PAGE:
Sounded like great fun.
Not sure what it was like on the Saturday, but when we arrived before noon on Sunday it was strangely quiet. Very few cars and certainly no music. It was advertised as a two-day event, but nobody was playing anything on Day Two. There were several trailers around and people were sitting and resting, or packing up.
Disappointed, we decided to make the most of the visit and wandered around.
Backus Heritage Village is part of Long Point Conservation on Lake Erie and is now a National Historic Site.The 1852 homestead of John Backus is one of about 15 buildings that comprise the village.
Inside you can find interesting things like this indoor teeter-totter with a photo of the family enjoying the fun - though the seats in the photo seem to be longer than the one exhibited which would allow for better and safer teetering, I think.
Scattered around are carriage houses, barns, a bake oven, an ice house, a blacksmiths and, of course, log houses
you can guess by the size of the chimney that this is a kitchen
but just look at the details - the varied stone, the rough hewn logs
and the wood eaves and downspout!
The Cherry Valley octagonal schoolhouse was perhaps the most unusual building. Built in 1866, each side measures 36 feet and the outside walls were constructed of three layers of brick. It is only one of two octagonal schools in Ontario and was in use until 1929. It was relocated to this spot in 1982.
When John Backhouse (no idea when his name changed spelling to Backus) arrived in 1796, he acquired 600 acres at this site on the condition that he build a grist mill as one was sorely needed in the area. First order of business was a saw mill and used the lumber to build this grist mill. It is one of the oldest and best preserved water-powered mills. The entirely wooden structure has survived through two centuries of continued use - even making it unscathed through the War of 1812, probably due to Major Backhouse's influence. It was in use until 1955, and is now used for demonstrations.
By now my camera battery was prematurely dying, so mostly I just gaped open jawed at the interior as the excellent interpreter explained the inner workings. It was a jungle of wood spouts and chutes. As newer innovative methods were introduced, they were simply added to the older spouts. None of this tearing down and replacing that is done with abandon today.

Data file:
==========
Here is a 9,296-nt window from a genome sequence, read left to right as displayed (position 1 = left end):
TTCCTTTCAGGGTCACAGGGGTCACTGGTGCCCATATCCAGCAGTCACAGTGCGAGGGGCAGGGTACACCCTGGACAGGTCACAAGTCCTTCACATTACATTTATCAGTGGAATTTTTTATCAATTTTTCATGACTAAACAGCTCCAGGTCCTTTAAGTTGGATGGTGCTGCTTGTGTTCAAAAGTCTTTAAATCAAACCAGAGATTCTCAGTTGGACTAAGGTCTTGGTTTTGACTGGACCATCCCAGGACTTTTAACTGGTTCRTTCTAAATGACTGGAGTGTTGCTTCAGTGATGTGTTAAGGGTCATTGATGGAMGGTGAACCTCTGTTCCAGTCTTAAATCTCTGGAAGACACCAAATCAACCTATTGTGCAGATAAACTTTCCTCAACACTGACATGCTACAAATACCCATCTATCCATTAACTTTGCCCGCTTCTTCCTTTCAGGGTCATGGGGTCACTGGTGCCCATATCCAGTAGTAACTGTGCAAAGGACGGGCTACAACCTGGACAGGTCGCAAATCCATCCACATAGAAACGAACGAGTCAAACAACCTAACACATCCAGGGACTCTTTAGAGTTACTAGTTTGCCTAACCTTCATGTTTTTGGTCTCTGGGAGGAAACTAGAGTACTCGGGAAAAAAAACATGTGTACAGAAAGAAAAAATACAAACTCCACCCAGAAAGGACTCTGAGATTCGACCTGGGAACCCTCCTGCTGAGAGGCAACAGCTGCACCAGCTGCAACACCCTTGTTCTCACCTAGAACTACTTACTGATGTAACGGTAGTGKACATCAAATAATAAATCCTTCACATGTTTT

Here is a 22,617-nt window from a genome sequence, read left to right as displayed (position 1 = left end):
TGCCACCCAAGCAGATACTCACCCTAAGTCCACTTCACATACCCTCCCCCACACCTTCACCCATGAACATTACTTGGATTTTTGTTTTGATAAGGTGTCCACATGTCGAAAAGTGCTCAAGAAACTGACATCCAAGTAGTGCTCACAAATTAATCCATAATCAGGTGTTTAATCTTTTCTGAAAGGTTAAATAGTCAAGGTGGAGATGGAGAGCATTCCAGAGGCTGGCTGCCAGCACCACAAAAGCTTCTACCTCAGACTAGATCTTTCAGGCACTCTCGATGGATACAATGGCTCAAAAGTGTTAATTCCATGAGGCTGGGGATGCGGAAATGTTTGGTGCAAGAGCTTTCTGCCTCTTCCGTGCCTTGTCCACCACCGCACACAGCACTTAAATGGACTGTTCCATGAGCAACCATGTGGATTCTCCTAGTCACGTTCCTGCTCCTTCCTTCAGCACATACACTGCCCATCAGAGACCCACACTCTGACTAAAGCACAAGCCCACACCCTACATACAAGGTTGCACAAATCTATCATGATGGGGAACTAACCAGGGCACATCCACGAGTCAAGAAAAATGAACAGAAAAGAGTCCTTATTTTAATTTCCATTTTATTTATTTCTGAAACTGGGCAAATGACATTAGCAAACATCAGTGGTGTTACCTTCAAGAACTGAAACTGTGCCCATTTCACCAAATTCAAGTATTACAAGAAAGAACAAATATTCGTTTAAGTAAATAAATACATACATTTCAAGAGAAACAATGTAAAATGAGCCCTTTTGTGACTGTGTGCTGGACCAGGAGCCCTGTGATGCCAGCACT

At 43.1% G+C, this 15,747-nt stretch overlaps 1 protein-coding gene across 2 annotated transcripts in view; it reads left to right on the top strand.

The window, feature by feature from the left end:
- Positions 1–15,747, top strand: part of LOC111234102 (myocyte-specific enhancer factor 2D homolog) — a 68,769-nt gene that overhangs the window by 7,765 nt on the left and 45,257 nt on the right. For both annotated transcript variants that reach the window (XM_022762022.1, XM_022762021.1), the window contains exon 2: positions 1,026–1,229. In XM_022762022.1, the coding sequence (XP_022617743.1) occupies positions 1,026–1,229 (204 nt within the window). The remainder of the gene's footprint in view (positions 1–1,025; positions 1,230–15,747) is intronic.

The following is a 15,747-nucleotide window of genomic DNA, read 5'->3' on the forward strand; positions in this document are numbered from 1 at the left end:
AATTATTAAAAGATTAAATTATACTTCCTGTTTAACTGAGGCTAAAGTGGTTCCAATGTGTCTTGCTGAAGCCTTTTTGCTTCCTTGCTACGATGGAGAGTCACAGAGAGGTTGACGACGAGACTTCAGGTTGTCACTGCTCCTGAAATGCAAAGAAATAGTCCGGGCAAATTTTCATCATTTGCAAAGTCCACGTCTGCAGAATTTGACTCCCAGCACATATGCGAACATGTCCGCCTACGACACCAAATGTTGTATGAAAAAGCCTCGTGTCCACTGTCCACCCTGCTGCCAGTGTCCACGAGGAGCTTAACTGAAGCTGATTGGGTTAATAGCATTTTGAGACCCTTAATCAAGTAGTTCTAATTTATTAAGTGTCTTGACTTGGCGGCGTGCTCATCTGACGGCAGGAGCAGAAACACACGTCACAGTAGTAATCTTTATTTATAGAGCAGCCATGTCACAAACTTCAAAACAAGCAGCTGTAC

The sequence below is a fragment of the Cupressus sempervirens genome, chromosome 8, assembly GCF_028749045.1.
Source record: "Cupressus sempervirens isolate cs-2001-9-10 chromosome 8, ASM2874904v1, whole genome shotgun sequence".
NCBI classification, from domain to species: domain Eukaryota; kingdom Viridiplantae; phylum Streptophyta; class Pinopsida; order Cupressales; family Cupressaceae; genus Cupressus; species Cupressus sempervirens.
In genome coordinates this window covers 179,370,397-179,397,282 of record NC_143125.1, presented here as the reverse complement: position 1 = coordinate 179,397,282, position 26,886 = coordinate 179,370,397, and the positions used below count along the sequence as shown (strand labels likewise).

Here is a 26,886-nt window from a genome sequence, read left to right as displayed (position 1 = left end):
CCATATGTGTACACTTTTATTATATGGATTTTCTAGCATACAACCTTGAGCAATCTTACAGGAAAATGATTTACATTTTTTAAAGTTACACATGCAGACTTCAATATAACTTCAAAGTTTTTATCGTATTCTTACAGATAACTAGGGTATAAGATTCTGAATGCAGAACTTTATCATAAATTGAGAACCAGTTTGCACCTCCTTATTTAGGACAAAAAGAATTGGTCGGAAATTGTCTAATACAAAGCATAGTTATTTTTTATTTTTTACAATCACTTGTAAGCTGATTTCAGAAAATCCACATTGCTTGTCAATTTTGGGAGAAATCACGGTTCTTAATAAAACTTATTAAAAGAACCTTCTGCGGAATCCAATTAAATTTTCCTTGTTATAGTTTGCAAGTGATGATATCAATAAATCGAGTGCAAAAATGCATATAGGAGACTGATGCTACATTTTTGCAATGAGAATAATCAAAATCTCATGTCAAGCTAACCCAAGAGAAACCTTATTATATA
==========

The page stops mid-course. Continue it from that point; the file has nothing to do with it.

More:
a little walk for Jo's Monday Walks
and some treasures for Tom's Tuesday Treasures
Bummer! How about linking this treasure to Tuesday's treasures? This looks like more fun than listening to a bunch of folks fiddling around.ReplyDelete
well, the fiddlers would have added some life to the surroundings, for sure.Delete
I've linked up.
The idiosyncracies of language! A teeter-totter is a see-saw where I come from, but your word is more descriptive. :) Shame about the music but it does look an interesting place for a mosey round. Thanks for the link up, Violet.ReplyDelete
and the idiosyncracies of of Canadian speak - we also use the word see-saw, and I couldn't remember which one was American and which was British!Delete
it does sound like fun and what a great setting! love all these old buildings!ReplyDelete
It was a lovely setting - very open and spread out on gently rolling hills.Delete
Thanks for this, I just pinned it for one of our drives.ReplyDelete
This place is only open til Labour Day - so hurry!Delete
Too bad about missing the Blue Grass music. That is odd as Blue Grass musicians just love to play their music with each other if they are still there. Your photo of the mill is excellent.ReplyDelete
I was expecting endless jam sessions. Oh well.Delete
What a delightful place. While in southeastern Ohio last week I saw a lot log building, many in need of work. Thanks for sharing your treasure, I hope to see you around again.ReplyDelete
I suppose some log cabins were made to last forever, and some only until something better could be built.ReplyDelete
I love places like this! I think my favorite part is that octagonal schoolhouse.ReplyDelete